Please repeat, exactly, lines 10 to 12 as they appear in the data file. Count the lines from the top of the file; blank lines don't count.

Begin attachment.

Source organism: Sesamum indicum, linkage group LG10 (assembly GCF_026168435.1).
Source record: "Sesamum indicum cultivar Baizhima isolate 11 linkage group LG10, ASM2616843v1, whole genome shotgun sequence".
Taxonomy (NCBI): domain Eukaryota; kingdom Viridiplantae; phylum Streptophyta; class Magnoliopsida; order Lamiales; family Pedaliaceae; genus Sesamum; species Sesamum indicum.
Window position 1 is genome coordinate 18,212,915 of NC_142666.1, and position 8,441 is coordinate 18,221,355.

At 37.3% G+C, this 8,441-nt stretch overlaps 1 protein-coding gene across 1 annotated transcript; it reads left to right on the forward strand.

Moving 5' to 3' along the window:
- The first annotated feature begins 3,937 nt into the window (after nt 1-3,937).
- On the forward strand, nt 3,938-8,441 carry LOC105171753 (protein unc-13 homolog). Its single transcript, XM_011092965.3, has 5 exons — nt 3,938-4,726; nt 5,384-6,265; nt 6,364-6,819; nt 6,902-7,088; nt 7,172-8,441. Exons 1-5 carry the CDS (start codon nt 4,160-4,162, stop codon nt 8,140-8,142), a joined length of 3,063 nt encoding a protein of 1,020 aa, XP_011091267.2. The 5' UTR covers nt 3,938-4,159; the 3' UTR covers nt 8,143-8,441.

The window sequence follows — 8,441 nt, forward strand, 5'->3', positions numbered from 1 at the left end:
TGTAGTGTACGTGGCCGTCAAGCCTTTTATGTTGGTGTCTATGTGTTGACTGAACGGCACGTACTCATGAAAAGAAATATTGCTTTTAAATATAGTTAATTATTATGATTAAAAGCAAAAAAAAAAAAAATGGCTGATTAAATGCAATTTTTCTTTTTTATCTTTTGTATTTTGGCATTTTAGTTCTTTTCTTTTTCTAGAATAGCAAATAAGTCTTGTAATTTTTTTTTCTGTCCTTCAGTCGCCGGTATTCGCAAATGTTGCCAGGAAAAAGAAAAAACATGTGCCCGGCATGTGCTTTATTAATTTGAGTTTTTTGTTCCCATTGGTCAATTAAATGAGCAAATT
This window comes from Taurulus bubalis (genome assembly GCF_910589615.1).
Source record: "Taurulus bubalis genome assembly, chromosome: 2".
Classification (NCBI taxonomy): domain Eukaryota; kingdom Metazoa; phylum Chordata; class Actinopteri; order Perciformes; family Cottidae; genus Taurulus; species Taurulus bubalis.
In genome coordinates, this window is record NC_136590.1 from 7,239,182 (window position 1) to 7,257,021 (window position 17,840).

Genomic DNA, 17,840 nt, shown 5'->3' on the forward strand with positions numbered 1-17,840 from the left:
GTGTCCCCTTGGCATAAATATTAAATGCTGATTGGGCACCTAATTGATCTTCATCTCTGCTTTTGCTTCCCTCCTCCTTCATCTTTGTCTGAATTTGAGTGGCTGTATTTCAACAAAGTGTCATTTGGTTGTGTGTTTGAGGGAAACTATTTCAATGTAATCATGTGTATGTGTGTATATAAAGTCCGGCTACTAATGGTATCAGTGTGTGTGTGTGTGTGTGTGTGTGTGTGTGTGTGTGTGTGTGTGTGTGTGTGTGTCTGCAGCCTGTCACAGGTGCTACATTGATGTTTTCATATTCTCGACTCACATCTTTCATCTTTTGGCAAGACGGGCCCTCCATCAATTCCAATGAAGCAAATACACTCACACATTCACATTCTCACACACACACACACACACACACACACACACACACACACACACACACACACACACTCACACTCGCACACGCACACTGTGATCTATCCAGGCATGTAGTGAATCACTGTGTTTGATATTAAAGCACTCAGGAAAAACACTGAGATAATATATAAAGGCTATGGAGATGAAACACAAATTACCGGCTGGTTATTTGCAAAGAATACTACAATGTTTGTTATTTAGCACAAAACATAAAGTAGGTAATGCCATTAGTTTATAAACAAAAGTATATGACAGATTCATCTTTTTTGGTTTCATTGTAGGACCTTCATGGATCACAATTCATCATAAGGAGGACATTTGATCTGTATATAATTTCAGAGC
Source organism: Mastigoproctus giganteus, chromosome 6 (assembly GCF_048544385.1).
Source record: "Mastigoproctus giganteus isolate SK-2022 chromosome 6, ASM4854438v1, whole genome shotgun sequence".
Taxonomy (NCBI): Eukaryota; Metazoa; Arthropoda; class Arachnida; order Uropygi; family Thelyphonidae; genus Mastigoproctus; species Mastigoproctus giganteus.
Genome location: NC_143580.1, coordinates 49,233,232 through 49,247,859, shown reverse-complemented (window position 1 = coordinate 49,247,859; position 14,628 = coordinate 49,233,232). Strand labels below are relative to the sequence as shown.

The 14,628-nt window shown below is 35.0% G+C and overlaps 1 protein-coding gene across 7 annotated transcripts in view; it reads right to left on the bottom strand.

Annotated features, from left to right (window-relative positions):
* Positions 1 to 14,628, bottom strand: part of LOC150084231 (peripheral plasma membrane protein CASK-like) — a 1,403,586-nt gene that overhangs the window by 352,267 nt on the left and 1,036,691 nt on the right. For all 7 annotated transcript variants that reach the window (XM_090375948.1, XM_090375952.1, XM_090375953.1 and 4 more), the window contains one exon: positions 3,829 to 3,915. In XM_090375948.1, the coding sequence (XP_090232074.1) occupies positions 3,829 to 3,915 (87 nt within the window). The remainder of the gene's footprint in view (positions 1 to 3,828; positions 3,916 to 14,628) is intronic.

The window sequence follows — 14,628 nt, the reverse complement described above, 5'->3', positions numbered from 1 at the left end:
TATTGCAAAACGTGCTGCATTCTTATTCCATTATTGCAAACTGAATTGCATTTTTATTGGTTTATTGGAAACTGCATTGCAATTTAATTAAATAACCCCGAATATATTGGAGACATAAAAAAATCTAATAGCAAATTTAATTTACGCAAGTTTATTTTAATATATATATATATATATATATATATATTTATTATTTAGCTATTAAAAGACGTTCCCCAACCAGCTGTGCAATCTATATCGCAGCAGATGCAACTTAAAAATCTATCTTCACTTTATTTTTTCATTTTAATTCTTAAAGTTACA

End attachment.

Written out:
TGTAGTGTACGTGGCCGTCAAGCCTTTTATGTTGGTGTCTATGTGTTGACTGAACGGCACGTACTCATGAAAAGAAATATTGCTTTTAAATATAGTTAATTATTATGATTAAAAGCAAAAAAAAAAAAAATGGCTGATTAAATGCAATTTTTCTTTTTTATCTTTTGTATTTTGGCATTTTAGTTCTTTTCTTTTTCTAGAATAGCAAATAAGTCTTGTAATTTTTTTTTCTGTCCTTCAGTCGCCGGTATTCGCAAATGTTGCCAGGAAAAAGAAAAAACATGTGCCCGGCATGTGCTTTATTAATTTGAGTTTTTTGTTCCCATTGGTCAATTAAATGAGCAAATT
This window comes from Taurulus bubalis (genome assembly GCF_910589615.1).
Source record: "Taurulus bubalis genome assembly, chromosome: 2".